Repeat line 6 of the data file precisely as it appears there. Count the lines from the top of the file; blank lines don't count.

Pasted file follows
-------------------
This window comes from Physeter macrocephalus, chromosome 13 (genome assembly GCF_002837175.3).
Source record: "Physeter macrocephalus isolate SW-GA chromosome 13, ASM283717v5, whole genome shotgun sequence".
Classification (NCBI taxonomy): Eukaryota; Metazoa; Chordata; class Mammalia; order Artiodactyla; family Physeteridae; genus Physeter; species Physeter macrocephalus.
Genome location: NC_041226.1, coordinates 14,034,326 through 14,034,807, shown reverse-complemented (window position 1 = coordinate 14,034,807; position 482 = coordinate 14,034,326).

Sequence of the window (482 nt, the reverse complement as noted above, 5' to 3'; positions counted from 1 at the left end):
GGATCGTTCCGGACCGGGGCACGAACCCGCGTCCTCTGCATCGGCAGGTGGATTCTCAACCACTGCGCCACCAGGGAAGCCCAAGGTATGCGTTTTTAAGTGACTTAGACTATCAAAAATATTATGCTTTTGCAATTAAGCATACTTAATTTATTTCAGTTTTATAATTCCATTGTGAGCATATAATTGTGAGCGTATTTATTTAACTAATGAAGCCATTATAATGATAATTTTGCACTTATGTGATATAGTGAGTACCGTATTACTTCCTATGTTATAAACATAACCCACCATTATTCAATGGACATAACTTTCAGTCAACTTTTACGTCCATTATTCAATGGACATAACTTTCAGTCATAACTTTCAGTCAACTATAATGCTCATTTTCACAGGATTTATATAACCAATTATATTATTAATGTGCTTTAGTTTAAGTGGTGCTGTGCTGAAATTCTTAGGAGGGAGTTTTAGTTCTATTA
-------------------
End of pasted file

GGATCGTTCCGGACCGGGGCACGAACCCGCGTCCTCTGCATCGGCAGGTGGATTCTCAACCACTGCGCCACCAGGGAAGCCCAAGGTATGCGTTTTTAAGTGACTTAGACTATCAAAAATATTATGCTTTTGCAATTAAGCATACTTAATTTATTTCAGTTTTATAATTCCATTGTGAGCATATAATTGTGAGCGTATTTATTTAACTAATGAAGCCATTATAATGATAATTTTGCACTTATGTGATATAGTGAGTACCGTATTACTTCCTATGTTATAAACATAACCCACCATTATTCAATGGACATAACTTTCAGTCAACTTTTACGTCCATTATTCAATGGACATAACTTTCAGTCATAACTTTCAGTCAACTATAATGCTCATTTTCACAGGATTTATATAACCAATTATATTATTAATGTGCTTTAGTTTAAGTGGTGCTGTGCTGAAATTCTTAGGAGGGAGTTTTAGTTCTATTA